Although it is true that cases of accidental plagiarism can potentially occur, that doesn’t mean that many of the word-for-word matches in the study weren’t intentional cases of plagiarism. There is only a finite number of ways to structure a particular phrase or sentence, but that’s exactly what makes the content unique.

Some of the greatest words and phrases in written history have been ten words and under:

“Words may show a man's wit but actions his meaning.” - Ben Franklin “An unexamined life is not worth living.” -Socrates “Poetry is what is lost in translation.” - Robert Frost

Though some cases of plagiarism may be accidental, that doesn’t mean papers shouldn’t be checked. Even if one single case of intentional plagiarism is discovered by checking hundreds of papers – it’s worth it.

Citations Cohen, Patricia. “Thinking Cap: The Seemingly Persistent Rise of Plagiarism.” The New York Times. August 23rd 2011. http://artsbeat.blogs.nytimes.com/2011/08/23/thinking-cap-the-seemingly-persistent-rise-of-plagiarism/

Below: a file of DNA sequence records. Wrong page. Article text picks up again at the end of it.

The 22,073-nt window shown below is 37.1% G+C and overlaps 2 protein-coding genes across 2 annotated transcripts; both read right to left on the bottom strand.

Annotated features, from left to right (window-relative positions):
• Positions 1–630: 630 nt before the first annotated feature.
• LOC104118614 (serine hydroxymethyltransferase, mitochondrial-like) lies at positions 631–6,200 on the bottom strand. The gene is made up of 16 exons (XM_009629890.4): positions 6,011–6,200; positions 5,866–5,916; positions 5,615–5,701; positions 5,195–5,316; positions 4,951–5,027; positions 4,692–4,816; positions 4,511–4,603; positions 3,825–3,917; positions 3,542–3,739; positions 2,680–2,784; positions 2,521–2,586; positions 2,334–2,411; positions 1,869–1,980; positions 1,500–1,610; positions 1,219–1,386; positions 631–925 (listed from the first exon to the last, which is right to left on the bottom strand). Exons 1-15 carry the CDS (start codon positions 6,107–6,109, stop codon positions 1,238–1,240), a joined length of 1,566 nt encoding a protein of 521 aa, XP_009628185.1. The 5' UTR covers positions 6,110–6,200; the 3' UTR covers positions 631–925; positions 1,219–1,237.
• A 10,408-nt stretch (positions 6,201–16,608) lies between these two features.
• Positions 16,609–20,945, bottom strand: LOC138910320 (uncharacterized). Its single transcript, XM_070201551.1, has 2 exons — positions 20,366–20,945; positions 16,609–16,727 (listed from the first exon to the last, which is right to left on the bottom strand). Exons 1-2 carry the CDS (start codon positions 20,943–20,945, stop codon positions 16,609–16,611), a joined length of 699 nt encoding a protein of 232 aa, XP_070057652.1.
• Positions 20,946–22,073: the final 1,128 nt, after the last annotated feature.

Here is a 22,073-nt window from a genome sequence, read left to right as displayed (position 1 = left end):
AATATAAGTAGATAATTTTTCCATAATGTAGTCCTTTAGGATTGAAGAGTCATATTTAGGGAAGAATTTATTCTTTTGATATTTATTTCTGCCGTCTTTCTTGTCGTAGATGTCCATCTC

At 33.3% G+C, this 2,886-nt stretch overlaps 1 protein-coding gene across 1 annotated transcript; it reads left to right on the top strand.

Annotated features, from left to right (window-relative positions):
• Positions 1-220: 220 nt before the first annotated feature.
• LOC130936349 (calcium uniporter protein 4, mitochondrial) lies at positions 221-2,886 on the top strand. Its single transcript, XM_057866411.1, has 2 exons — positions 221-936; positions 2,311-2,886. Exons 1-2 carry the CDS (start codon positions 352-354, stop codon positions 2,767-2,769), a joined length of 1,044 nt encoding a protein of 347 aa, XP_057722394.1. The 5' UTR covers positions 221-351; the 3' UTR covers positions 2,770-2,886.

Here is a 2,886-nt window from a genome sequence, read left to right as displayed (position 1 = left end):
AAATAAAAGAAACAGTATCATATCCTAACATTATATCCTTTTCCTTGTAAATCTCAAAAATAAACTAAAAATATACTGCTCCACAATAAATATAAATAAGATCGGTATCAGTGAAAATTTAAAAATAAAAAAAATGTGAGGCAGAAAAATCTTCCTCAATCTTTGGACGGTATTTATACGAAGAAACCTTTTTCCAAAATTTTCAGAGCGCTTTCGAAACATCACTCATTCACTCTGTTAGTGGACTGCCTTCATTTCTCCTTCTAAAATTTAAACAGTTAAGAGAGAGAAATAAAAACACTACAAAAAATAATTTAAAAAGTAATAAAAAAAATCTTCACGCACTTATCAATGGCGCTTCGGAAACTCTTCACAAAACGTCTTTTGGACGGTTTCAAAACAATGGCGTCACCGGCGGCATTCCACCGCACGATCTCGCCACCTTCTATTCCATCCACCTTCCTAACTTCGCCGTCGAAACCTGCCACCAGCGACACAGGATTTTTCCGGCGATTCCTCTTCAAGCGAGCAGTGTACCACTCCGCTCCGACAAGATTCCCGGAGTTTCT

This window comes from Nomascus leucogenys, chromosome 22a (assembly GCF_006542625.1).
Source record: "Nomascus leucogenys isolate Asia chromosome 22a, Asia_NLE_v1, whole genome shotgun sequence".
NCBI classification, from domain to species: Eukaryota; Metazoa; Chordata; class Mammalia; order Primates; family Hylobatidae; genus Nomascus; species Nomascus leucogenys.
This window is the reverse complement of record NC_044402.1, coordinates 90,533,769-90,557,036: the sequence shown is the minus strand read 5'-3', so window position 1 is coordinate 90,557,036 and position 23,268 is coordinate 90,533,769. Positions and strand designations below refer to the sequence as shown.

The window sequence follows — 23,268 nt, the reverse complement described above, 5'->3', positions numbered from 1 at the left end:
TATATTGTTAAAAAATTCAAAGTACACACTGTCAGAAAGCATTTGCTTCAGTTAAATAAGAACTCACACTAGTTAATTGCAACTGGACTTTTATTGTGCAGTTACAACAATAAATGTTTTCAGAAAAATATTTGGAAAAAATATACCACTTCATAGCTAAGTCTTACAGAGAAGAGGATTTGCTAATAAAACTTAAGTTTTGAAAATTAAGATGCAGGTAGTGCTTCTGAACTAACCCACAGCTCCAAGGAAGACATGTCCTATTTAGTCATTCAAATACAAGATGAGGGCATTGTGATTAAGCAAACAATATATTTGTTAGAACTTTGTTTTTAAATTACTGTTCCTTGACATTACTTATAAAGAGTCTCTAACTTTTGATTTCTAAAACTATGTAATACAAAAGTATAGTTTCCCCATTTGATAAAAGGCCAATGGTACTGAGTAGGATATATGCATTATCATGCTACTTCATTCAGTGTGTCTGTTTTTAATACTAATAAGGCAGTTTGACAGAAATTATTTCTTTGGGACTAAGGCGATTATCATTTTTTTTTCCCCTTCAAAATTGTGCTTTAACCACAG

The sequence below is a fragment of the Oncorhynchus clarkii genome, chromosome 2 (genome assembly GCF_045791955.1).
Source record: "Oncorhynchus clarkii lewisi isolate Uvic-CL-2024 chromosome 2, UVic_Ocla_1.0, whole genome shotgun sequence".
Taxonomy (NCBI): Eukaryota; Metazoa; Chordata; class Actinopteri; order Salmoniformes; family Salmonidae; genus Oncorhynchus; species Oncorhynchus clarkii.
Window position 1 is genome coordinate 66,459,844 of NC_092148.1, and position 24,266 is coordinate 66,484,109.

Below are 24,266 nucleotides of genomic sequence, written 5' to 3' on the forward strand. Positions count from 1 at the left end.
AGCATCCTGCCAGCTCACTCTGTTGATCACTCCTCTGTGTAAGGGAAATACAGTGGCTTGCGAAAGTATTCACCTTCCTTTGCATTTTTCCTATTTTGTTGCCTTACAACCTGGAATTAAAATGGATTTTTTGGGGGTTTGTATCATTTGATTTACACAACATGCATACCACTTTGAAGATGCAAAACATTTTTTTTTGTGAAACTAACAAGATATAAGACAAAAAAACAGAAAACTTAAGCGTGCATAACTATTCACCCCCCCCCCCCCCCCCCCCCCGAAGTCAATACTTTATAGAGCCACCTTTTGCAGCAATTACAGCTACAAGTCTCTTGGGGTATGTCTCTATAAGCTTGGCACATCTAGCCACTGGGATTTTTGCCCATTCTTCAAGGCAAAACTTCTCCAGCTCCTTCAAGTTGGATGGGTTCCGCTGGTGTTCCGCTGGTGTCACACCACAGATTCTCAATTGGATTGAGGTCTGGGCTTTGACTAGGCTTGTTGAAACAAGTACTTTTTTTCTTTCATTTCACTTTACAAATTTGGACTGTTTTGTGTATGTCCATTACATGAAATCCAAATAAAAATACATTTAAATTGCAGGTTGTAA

Proverbia.net Quotes http://en.proverbia.net/citastemas.asp

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Social Networking

Published on by davidr.

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WriteCheck recently kicked off its first plagiarism checker and prevention newsletter for students, Writing Tips & Advice. The feature story, "Facebook: No Longer Just for Friending," reviewed the details of a recent study by Turnitin that identified the top social networking sites and user-generated web sites that are popular resources for student copying. The study found that one third of all matched content comes from social networking sites like Facebook, MySpace, Scribd, SlideShare, Yahoo! Answers, Answers.com.

This means students need to make sure that they don't copy and paste from their "friends" on social networking sites and reinforces the need to write in your own words. It's also important to cite correctly and use sources that have merit not only with your friends but your professors as well.

Aside from several other tips and articles that hep students with their writing, the newsletter also included the results of a recent survey conducted amongst student users. The results showed that 87% of students are satisfied with their experience with WriteCheck.